There’s a globe on my desk, partly for decoration but mainly for inspiration. Looking at Italy, it seems so tiny–especially compared to Canada. From Milan to Florence to Naples, surely you need only a week to explore it?
Not so. I’ve been lucky enough to vacation several times in Italy, and I’ve learned that it’s best explored one delicious bite (or region) at a time. Still, when I booked 10 days in Florence last summer, I wondered if I would end up bored and restless.
What Florence is all about
As it turned out, I wish it had been a month. Florence’s sublime cathedral, photogenic piazzas (squares) and famed museums are, I learned, just the beginning. This city of some 400,000, just an hour’s flight and as little as 90 minutes by train north of Rome, represents all that makes Italy appealing. The food, the scenery, the culture, and that intangible, wonderful Italian-ness of it all.
A walkable city with a spectacular landmark to navigate by
Best of all, Florence—Firenze to Italians—is a compact city perfect for exploring on foot. In fact, many streets are pedestrian-only. In a couple of hours you can stroll from the Accademia gallery, home of that famous statue of David, to the delightful Duomo, or cathedral, and the picturesque Ponte Vecchio (“old bridge”) with its glittering jewellery shops lining either side. No need for a rental car–parking is a classic Italian headache–or even taxis. But if you do need a cab, one can be easily found on the main squares.
And as any visitor soon finds out, the Duomo also makes a handy reference point as local regulations ban any building higher than its beautiful dome. Look up, look around, and chances are you’ll see it.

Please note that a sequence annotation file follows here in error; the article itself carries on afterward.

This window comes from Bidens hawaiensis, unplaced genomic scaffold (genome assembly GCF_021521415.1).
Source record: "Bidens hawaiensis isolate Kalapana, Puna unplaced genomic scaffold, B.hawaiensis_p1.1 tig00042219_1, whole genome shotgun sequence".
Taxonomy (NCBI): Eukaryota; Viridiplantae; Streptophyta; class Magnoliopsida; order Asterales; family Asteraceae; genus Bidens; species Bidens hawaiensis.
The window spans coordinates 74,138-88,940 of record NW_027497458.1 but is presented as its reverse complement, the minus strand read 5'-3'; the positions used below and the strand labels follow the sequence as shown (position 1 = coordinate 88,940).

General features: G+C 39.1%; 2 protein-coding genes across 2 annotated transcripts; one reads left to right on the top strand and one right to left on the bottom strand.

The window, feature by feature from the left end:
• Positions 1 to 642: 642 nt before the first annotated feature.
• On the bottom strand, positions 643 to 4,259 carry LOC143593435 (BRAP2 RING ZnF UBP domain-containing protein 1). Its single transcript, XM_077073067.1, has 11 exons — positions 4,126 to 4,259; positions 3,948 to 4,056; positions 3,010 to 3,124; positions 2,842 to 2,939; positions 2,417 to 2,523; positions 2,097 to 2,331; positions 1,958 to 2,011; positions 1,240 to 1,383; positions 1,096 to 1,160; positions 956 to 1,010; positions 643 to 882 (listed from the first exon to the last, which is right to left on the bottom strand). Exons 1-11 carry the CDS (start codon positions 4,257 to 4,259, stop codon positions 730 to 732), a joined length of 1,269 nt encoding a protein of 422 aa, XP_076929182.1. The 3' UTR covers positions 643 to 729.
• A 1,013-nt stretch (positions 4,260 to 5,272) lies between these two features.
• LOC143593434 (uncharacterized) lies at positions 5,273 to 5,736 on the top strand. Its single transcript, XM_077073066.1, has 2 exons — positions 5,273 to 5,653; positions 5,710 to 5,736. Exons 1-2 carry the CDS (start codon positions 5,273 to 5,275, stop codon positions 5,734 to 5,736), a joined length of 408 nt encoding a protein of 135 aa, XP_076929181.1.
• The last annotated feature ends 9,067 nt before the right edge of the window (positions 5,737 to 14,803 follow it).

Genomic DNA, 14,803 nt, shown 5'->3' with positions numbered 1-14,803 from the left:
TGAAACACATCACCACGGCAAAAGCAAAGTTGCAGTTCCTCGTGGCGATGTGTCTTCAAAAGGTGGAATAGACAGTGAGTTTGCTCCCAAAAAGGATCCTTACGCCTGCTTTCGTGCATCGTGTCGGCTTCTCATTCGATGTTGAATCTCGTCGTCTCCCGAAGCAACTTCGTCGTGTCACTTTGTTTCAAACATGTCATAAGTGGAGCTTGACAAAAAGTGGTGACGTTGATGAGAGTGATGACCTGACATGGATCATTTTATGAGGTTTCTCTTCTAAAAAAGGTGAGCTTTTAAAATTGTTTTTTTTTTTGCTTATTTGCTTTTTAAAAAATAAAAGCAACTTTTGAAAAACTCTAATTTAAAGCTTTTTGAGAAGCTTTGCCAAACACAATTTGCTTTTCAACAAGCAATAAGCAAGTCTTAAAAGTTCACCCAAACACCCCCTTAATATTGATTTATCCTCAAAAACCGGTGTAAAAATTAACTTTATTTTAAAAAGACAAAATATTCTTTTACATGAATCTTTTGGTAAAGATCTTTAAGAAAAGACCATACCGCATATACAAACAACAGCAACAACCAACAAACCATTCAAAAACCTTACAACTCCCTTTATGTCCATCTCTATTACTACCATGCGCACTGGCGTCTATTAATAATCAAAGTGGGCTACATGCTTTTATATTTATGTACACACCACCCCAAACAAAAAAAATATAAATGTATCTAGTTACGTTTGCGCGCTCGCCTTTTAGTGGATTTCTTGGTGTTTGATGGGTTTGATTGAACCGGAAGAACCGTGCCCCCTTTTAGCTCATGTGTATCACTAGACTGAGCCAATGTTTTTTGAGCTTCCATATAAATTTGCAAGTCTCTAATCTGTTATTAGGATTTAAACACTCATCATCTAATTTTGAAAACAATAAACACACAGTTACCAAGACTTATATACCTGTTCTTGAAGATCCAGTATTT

Get the Firenzecard to maximize your cultural immersion
Culture is of course a big drawing card here, so a Firenzecard will be your best friend and a must-have. It provides 72 hours of visits to over 70 museums including the Ufizzi and the Accademia. At 85€ (the Euro hovers around the CAD $1.45 mark) it is excellent value for money. Add 7€ to make it a Firenzecard+ and it will include unlimited local public transportation for the duration of the pass, which activates with your first visit to one of the museums. Buy it online or in Florence at several museum ticket offices and tourist information centres.
Shop for everything from souvenirs to fresh local produce to renowned Italian designers
Not surprisingly, shopping in Florence is a popular pastime with visitors. Choices start with knickknacks at the countless sidewalk stalls and go on to mainstream brands such as H&M, plus countless stylish, independent boutiques. And then there’s the stunning perfectionism of designer shops such as Salvatore Ferragamo and Stefano Ricci: sublime style and impeccable quality for the discerning shopper.
The indoor Central Market is also worth a few hours. It brims with vendors selling picture-perfect produce and preserves as well as a good selection of eateries including a wine bar. What a wonderful way to mingle with the locals. The market is open daily from 8 a.m. to midnight. Outside, the adjacent open-air leather market’s crush of stalls await the shopper hunting for the perfect trophy purse, belt or wallet. Bargaining is encouraged!
A foodie walking tour is the way to go
Connecting with the locals is a growing travel trend, and tour operator Urban Adventures offers small-group walking tours all over the world including 10 different tours in Florence alone. During the two-hour Market Tour, our guide Nemi shepherded us around yet another local market which was a riot of colour and activity with traditional meats and cheeses and piles of fruit and vegetables. Along the way, we were treated to tastings of coffee, prosciutto, bread, wine and fruit. Our guide regaled us with fun insights into Italian culture. “On Sundays we typically have a huge five-course family lunch which ends with a discussion on what to have for dinner!”